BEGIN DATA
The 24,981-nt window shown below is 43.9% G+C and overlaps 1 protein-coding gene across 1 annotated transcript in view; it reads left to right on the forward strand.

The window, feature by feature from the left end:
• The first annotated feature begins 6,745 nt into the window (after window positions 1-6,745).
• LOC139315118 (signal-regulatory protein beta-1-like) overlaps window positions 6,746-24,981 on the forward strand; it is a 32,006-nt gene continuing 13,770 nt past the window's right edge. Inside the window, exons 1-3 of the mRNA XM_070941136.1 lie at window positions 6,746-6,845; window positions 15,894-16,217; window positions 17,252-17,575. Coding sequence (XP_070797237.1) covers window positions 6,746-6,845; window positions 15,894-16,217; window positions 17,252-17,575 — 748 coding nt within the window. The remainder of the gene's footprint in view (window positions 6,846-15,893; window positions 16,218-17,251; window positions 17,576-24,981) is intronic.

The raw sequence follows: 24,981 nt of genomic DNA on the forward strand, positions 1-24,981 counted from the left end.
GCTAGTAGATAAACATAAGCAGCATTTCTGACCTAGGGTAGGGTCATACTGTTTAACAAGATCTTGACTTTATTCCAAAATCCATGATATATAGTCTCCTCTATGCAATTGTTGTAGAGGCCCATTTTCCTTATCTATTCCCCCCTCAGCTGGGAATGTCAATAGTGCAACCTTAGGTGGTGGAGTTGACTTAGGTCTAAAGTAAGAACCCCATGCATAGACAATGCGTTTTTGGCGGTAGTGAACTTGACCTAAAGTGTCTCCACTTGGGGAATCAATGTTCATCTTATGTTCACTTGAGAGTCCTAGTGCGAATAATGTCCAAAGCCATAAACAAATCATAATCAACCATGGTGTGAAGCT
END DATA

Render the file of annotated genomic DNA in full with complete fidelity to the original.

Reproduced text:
The 24,981-nt window shown below is 43.9% G+C and overlaps 1 protein-coding gene across 1 annotated transcript in view; it reads left to right on the forward strand.

The window, feature by feature from the left end:
• The first annotated feature begins 6,745 nt into the window (after window positions 1-6,745).
• LOC139315118 (signal-regulatory protein beta-1-like) overlaps window positions 6,746-24,981 on the forward strand; it is a 32,006-nt gene continuing 13,770 nt past the window's right edge. Inside the window, exons 1-3 of the mRNA XM_070941136.1 lie at window positions 6,746-6,845; window positions 15,894-16,217; window positions 17,252-17,575. Coding sequence (XP_070797237.1) covers window positions 6,746-6,845; window positions 15,894-16,217; window positions 17,252-17,575 — 748 coding nt within the window. The remainder of the gene's footprint in view (window positions 6,846-15,893; window positions 16,218-17,251; window positions 17,576-24,981) is intronic.

The raw sequence follows: 24,981 nt of genomic DNA on the forward strand, positions 1-24,981 counted from the left end.
GCTAGTAGATAAACATAAGCAGCATTTCTGACCTAGGGTAGGGTCATACTGTTTAACAAGATCTTGACTTTATTCCAAAATCCATGATATATAGTCTCCTCTATGCAATTGTTGTAGAGGCCCATTTTCCTTATCTATTCCCCCCTCAGCTGGGAATGTCAATAGTGCAACCTTAGGTGGTGGAGTTGACTTAGGTCTAAAGTAAGAACCCCATGCATAGACAATGCGTTTTTGGCGGTAGTGAACTTGACCTAAAGTGTCTCCACTTGGGGAATCAATGTTCATCTTATGTTCACTTGAGAGTCCTAGTGCGAATAATGTCCAAAGCCATAAACAAATCATAATCAACCATGGTGTGAAGCT